Begin At My Sanctuary
  By Andrew Murray

    "Go ye after him through the city, and smiteÖslay utterly old and youngÖand begin at My sanctuary" (Ezek. 9:5-6).

    "The time is come that judgment must begin at the house of God" (1 Pet. 4:17).

    Peter had evidently read and pondered the passage in Ezekiel of which the words "begin at My sanctuary" are the center. He had noticed that before the awful judgments the prophet had to announce against the nations that had oppressed Israel (Ezekiel 25-32), the force of Godís anger had, in the first part of the book, been revealed against His own people. Peter had learned the great law that the holiness of God always seeks to deal with sin in His own house and church first. It is only as we know and submit to this that we can rightly apprehend the fearfulness and the certainty of Godís judgments on them that obey not the Gospel of God. The power to feel and preach the wrath coming upon the disobedient and salvation from it will depend greatly on our insight into what it means that God begins at the sanctuary Ė an insight gained through our own heart experience of God having dealt in judgment with the sins of our Christian life.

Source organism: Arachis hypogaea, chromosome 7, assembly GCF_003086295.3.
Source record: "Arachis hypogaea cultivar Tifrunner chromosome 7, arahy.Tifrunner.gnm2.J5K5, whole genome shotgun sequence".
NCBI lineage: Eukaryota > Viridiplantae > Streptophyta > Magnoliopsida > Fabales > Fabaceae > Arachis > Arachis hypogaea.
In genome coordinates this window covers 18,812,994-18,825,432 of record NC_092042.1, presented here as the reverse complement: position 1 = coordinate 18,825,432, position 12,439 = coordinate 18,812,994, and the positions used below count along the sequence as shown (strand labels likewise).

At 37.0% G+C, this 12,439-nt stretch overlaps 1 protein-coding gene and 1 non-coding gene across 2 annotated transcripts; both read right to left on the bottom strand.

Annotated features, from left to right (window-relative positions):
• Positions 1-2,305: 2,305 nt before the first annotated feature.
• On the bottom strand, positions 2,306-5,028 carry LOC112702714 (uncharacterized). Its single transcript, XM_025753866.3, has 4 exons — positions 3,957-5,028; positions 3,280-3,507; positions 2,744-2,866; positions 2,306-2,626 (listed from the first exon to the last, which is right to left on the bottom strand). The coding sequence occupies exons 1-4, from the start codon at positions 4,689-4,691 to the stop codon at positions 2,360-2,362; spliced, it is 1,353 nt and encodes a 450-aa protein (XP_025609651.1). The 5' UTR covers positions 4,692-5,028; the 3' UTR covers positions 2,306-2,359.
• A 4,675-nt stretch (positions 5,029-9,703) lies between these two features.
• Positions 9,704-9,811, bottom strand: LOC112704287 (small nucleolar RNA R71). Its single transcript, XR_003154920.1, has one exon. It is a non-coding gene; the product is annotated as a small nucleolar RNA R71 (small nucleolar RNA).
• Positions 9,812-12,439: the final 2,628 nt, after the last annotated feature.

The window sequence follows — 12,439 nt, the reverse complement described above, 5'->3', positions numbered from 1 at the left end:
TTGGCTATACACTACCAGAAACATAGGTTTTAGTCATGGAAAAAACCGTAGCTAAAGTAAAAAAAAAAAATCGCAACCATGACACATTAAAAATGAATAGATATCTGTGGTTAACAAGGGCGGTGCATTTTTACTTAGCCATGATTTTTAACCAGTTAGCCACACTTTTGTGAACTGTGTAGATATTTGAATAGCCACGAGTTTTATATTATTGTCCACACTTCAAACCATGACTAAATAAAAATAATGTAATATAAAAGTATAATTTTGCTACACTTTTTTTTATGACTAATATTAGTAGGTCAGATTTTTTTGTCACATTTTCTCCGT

It is well known that the key word of the Prophet Ezekiel, occurring more than sixty times, is this: "Ye shall know that I am the Lord." To know God is eternal life. It is the privilege, the joy, and the strength of His people: God can bestow no higher favor than to make Himself known. When His glory, His holiness, His power, His nearness, His saving love are revealed in the soul, it has all.